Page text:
The Commonwealth of Nations at the United Nations
Gottlieb, Paul Herbert
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This study of the Cornnonwealth of Nations at the United Nations is based primarily on the documentary record of the United Nations: the verbatim and summary records of the sessions of the General Assembly, the Security Council, and other branches of the organization. The material on the Commonwealth is taken from Commonwealth legislation, from information supplied by various governments and embassies, and from secondary sources. The "New York Times" was of great use, especially for its reporting of press conferences and the coverage of wars and revolutions. In organization the two international groups are dissimilar. The United Nations has a fixed table of organization and of function. It has a permanent executive and a large bureaucracy. The Commonwealth lacks any such fixed structure, being an expandable, and also contractable, association of states. In the Commonwealth, unlike the United Nations, decisions are not necessarily reached, and each Commonwealth nation acts as it sees fit [TRUNCATED]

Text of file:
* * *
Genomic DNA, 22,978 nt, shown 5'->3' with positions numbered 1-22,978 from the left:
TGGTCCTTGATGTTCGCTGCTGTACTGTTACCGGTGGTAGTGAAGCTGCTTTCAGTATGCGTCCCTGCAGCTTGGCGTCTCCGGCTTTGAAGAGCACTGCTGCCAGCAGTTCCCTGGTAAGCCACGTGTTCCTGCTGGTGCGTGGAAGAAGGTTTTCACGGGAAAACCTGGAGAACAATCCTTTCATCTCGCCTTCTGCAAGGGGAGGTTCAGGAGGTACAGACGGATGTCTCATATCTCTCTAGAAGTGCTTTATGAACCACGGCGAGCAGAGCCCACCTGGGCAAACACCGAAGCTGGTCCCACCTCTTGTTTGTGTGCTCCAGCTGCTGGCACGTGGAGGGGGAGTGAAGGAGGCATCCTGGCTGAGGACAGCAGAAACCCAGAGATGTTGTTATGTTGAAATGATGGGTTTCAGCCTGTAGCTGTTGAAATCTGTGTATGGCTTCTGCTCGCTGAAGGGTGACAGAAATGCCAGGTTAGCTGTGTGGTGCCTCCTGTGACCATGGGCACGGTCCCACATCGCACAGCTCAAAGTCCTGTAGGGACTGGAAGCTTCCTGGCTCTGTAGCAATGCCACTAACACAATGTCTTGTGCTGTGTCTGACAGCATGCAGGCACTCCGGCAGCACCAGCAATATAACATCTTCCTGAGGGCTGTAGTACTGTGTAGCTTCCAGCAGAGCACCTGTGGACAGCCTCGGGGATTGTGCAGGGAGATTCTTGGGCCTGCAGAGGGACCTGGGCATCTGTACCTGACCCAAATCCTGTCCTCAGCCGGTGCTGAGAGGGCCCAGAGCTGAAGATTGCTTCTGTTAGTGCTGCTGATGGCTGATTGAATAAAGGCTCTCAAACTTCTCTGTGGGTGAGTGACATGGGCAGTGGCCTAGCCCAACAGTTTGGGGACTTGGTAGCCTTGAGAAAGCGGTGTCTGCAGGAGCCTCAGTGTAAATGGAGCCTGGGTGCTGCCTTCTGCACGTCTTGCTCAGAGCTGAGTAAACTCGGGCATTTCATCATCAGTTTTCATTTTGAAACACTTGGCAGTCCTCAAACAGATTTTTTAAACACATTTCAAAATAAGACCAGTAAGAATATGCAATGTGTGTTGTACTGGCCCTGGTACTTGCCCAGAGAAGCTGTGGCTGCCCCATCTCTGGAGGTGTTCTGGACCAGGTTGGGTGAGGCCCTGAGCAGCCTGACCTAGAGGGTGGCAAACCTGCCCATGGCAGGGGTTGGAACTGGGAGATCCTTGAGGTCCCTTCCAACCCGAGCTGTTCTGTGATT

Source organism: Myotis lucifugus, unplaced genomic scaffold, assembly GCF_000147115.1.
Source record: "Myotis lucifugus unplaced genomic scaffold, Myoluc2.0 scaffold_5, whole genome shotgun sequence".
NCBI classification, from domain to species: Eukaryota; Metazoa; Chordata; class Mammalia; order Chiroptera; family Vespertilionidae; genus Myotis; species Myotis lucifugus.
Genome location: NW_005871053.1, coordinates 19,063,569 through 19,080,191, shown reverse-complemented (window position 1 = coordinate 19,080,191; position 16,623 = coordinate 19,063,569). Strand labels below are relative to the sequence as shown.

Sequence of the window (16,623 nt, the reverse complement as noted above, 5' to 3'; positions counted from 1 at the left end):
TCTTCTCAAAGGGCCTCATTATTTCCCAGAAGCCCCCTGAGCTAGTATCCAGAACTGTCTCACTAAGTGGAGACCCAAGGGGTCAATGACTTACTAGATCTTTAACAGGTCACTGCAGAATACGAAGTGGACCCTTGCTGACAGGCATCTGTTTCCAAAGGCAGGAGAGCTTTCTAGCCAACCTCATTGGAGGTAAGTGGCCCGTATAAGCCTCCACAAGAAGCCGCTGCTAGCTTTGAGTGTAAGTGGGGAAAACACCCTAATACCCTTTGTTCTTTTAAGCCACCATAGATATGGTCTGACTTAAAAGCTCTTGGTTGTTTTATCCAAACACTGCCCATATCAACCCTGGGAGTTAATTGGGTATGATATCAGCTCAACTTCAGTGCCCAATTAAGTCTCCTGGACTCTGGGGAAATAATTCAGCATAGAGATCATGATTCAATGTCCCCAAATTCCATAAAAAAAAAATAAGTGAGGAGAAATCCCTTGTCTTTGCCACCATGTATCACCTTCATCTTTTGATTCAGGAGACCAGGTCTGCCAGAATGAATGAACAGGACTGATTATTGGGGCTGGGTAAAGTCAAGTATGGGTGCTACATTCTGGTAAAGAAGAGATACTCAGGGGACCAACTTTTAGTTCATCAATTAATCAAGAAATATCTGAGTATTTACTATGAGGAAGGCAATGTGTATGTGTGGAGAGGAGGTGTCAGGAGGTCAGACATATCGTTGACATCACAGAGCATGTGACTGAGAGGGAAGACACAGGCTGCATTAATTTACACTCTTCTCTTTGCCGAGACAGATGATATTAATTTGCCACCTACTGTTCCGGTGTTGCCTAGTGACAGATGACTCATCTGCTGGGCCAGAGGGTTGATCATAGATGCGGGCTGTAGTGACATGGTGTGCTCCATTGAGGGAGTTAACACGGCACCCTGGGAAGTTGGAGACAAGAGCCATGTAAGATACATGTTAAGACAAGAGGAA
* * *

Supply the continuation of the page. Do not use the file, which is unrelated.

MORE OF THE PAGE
Thesis (Ph.D.)--Boston University.
RightsBased on investigation of the BU Libraries' staff, this work is free of known copyright restrictions.